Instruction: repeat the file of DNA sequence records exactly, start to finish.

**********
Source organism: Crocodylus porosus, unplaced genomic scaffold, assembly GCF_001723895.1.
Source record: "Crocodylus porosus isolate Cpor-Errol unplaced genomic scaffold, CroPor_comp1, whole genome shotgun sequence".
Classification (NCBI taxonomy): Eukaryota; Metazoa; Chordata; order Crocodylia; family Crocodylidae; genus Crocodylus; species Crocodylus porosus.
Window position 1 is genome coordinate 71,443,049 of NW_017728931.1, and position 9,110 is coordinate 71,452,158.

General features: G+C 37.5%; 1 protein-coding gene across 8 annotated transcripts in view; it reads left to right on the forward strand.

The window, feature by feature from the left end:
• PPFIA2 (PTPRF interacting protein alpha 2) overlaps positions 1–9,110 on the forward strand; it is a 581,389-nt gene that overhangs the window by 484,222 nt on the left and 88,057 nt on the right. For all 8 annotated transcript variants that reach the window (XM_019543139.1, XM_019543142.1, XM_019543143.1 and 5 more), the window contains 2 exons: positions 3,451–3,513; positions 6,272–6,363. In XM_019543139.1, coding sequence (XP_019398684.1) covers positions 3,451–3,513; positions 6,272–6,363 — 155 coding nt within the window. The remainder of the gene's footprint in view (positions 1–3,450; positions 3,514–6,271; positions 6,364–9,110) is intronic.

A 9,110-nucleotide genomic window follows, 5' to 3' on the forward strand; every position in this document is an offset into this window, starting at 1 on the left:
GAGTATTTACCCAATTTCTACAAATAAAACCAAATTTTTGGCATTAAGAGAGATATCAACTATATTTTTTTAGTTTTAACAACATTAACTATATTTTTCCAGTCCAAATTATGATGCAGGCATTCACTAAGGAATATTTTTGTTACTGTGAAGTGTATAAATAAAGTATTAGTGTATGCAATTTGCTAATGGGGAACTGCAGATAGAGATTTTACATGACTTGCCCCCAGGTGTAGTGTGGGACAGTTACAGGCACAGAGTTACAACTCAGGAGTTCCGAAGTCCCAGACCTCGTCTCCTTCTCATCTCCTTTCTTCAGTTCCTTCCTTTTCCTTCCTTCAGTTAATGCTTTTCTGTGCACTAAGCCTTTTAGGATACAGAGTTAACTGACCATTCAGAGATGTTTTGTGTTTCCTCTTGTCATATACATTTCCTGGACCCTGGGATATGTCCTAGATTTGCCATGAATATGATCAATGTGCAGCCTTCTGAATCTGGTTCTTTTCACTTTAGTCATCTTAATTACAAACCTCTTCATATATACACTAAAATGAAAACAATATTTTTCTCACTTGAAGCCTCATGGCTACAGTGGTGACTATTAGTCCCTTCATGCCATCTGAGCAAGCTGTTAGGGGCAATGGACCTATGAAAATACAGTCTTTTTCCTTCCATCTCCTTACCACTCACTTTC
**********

Source organism: Crocodylus porosus, unplaced genomic scaffold, assembly GCF_001723895.1.
Source record: "Crocodylus porosus isolate Cpor-Errol unplaced genomic scaffold, CroPor_comp1, whole genome shotgun sequence".
Classification (NCBI taxonomy): Eukaryota; Metazoa; Chordata; order Crocodylia; family Crocodylidae; genus Crocodylus; species Crocodylus porosus.
Window position 1 is genome coordinate 71,443,049 of NW_017728931.1, and position 9,110 is coordinate 71,452,158.

General features: G+C 37.5%; 1 protein-coding gene across 8 annotated transcripts in view; it reads left to right on the forward strand.

The window, feature by feature from the left end:
• PPFIA2 (PTPRF interacting protein alpha 2) overlaps positions 1–9,110 on the forward strand; it is a 581,389-nt gene that overhangs the window by 484,222 nt on the left and 88,057 nt on the right. For all 8 annotated transcript variants that reach the window (XM_019543139.1, XM_019543142.1, XM_019543143.1 and 5 more), the window contains 2 exons: positions 3,451–3,513; positions 6,272–6,363. In XM_019543139.1, coding sequence (XP_019398684.1) covers positions 3,451–3,513; positions 6,272–6,363 — 155 coding nt within the window. The remainder of the gene's footprint in view (positions 1–3,450; positions 3,514–6,271; positions 6,364–9,110) is intronic.

A 9,110-nucleotide genomic window follows, 5' to 3' on the forward strand; every position in this document is an offset into this window, starting at 1 on the left:
GAGTATTTACCCAATTTCTACAAATAAAACCAAATTTTTGGCATTAAGAGAGATATCAACTATATTTTTTTAGTTTTAACAACATTAACTATATTTTTCCAGTCCAAATTATGATGCAGGCATTCACTAAGGAATATTTTTGTTACTGTGAAGTGTATAAATAAAGTATTAGTGTATGCAATTTGCTAATGGGGAACTGCAGATAGAGATTTTACATGACTTGCCCCCAGGTGTAGTGTGGGACAGTTACAGGCACAGAGTTACAACTCAGGAGTTCCGAAGTCCCAGACCTCGTCTCCTTCTCATCTCCTTTCTTCAGTTCCTTCCTTTTCCTTCCTTCAGTTAATGCTTTTCTGTGCACTAAGCCTTTTAGGATACAGAGTTAACTGACCATTCAGAGATGTTTTGTGTTTCCTCTTGTCATATACATTTCCTGGACCCTGGGATATGTCCTAGATTTGCCATGAATATGATCAATGTGCAGCCTTCTGAATCTGGTTCTTTTCACTTTAGTCATCTTAATTACAAACCTCTTCATATATACACTAAAATGAAAACAATATTTTTCTCACTTGAAGCCTCATGGCTACAGTGGTGACTATTAGTCCCTTCATGCCATCTGAGCAAGCTGTTAGGGGCAATGGACCTATGAAAATACAGTCTTTTTCCTTCCATCTCCTTACCACTCACTTTC